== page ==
Closed Loop Spinal Cord Stimulation Proving More Effective at Relieving Pain
Closed-loop stimulation is a breakthrough that has great potential for helping patients manage their pain.
Since the first medical neuromodulation procedure was performed in 1967 in Australia by Dr. Norman Sheely, pain specialists, researchers and industry have been working to improve and perfect this treatment modality.
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Today, more than half a century later and dozens of iterations in technology, closed-loop stimulation is a breakthrough that has great potential for helping patients manage their pain. Nagy Mekhail, MD, PhD, Director of Evidence-based Pain Management Research at the Cleveland Clinic’s Department of Pain Management, has practiced many therapies over the years and is excited by the promise of closed-loop spinal cord stimulation (SCS).
“Neuromodulation has been used for many pain conditions, but it has had its limitations,” Dr. Mekhail says. “Patient feedback from the preliminary study done in Australia, is telling us that the most recent advances in the technology provide great hope for patients with chronic pain conditions, compared with previous neuromodulation technologies we have used.”
The evolution of neurostimulation over the past 50 years has gone through many phases. Starting with unipolar stimulation of nerves, pain specialists moved to spinal cord stimulation with multiple leads using the following fixed-input technologies:
Most recently, spinal cord stimulation has been used to provide pain reduction and improve functional capacity and quality of life for patients with complex regional pain syndromes, failed back surgery syndrome and other neuropathic pain syndromes. The most recent randomized control trials throughout the 2000s have shown that these therapies have failed to achieve long-term results. Dr. Mekhail notes that more vigorous study designs have been needed to establish evidence‐based applications of neuromodulation therapy in emerging indications of pain management.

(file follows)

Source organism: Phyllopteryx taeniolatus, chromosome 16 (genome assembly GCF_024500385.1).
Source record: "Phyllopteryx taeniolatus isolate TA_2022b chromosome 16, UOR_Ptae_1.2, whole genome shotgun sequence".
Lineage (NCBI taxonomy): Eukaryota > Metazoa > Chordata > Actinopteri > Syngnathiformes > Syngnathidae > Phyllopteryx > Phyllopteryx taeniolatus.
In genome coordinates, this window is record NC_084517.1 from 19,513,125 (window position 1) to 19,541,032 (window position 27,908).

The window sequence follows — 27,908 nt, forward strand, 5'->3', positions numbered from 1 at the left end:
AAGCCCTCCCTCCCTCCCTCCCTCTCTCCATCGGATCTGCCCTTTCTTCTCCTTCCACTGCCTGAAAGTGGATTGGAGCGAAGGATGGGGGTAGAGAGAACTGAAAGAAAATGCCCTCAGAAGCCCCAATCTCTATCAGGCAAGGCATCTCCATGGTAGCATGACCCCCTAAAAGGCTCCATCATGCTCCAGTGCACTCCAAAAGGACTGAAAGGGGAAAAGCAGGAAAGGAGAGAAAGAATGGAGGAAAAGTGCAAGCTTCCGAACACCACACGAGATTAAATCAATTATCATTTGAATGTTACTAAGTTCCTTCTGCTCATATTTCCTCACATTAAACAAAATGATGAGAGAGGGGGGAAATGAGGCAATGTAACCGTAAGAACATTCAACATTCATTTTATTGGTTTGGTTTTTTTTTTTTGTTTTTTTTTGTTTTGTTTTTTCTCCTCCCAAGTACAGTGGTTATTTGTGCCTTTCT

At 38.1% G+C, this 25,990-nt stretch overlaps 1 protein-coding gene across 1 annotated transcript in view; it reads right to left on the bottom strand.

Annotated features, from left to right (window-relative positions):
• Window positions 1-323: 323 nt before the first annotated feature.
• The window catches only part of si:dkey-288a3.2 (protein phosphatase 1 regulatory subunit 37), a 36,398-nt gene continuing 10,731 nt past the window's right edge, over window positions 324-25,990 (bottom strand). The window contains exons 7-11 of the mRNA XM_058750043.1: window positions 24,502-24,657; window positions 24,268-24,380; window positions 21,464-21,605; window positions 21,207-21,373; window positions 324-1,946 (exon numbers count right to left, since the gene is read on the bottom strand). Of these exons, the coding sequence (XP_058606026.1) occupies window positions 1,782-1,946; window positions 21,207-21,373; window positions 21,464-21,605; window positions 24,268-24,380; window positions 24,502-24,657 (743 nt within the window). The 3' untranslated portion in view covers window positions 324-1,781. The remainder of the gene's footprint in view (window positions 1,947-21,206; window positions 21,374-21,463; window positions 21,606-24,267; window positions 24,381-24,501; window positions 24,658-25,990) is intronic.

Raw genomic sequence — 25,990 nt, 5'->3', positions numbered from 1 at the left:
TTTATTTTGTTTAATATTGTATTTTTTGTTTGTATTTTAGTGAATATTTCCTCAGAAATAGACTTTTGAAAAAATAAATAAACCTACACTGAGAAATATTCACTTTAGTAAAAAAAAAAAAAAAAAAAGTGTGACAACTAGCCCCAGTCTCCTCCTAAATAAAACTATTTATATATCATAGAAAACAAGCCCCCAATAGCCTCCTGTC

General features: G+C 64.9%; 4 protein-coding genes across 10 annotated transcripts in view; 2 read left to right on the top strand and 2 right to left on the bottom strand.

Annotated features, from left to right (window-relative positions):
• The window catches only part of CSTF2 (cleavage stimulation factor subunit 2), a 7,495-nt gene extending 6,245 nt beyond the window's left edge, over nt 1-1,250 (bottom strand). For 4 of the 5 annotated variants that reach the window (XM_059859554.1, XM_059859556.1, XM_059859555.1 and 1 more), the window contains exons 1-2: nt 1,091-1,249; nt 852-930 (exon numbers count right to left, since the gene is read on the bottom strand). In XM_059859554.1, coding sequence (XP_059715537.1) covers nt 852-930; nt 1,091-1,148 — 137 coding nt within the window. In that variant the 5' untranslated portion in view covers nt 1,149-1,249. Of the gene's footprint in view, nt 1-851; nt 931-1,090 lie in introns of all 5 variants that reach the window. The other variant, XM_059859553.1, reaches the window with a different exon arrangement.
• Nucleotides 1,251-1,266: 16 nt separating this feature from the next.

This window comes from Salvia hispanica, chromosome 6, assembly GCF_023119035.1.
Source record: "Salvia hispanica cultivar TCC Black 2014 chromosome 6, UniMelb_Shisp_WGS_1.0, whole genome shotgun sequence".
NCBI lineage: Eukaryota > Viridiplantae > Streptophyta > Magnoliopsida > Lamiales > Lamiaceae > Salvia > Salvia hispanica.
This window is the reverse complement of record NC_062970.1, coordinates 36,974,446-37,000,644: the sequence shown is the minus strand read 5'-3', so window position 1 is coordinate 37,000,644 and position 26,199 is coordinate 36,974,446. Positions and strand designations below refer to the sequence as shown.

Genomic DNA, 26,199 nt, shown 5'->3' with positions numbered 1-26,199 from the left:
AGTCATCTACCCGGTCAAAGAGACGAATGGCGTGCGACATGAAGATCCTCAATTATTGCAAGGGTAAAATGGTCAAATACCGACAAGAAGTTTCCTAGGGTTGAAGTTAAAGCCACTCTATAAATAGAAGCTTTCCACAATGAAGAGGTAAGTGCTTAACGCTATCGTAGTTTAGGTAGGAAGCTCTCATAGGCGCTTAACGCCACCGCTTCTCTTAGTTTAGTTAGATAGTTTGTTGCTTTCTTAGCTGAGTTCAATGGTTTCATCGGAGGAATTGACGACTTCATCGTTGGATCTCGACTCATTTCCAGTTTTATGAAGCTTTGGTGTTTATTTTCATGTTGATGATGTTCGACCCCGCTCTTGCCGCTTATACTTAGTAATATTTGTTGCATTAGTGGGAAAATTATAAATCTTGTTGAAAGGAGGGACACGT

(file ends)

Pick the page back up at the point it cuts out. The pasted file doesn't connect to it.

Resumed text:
Studies looking more closely at the effectiveness of these technologies and methods have shown a 50-50 response from patients at best, and even when patients reported some therapeutic pain relief, it was very limited. “There has been no way of knowing the real dose of the stimulation. With all the new advancements in technology, we assumed we knew better, and sometimes we were correct and other times the new technologies did not work as well,” says Dr. Mekhail.
He says that fixed-input spinal cord stimulation systems may drive patients to utilize sub-therapeutic electrical doses due to overstimulation events. “When we ask patients how they feel, they would say they felt a sensation, yes, but not necessarily pain relief,” Dr. Mekhail says. “And the studies showed that it diminishes by 70 percent over time and there is no relief.”
“In hindsight, we missed with these technologies,” says Dr. Mekhail. “We accepted the uncertainty and patients didn’t get the relief we expected.” In fact, in 2017, the global market showed about 100,000 spinal cord stimulators implanted annually, with about 25 percent of them having unsatisfactory outcomes over time, which frustrates patients and costs millions of dollars.
Closed-loop feedback technology was introduced in 2013. The idea came from electrophysiologic studies on the spinal cord neurons, which record the evoked compound action potential (ECAP), representing the synchronous firing of a population of electrically stimulated nerve fibers. This technology allows the SCS device to communicate with the spinal cord neurons and adjust the dose of stimulation accordingly.
Dr. Mekhail explains that it delivers and maintains a therapeutic electrical dose while preventing over stimulation of the dorsal column. Today, when patients have crossed over to closed-loop control, they utilize the appropriate stimulation dose for the neurons and pain relief was maintained at a therapeutic level 90 percent of the time.
“This is a unique way of dealing with the nervous system. The device is listening to the neurons of the spinal cord. It is interacting with the living nerve structure and this makes it much more effective,” Dr. Mekhail explains. “With closed-loop stimulation, we are seeing a 93 percent improvement in chronic pain – this is marvelous. The beauty of this is that there is always contact between the stimulator and the nerves.”
Today, closed-loop spinal cord stimulation has proven efficacy in neuropathic pain. Dr. Mekhail is performing SCS for neuropathic pain and says his patients are getting measurable pain relief, they are sleeping better and taking less medication.
Dr. Mekhail is the Director of Evidence-based Pain Management Research at the Cleveland Clinic’s Department of Pain Management.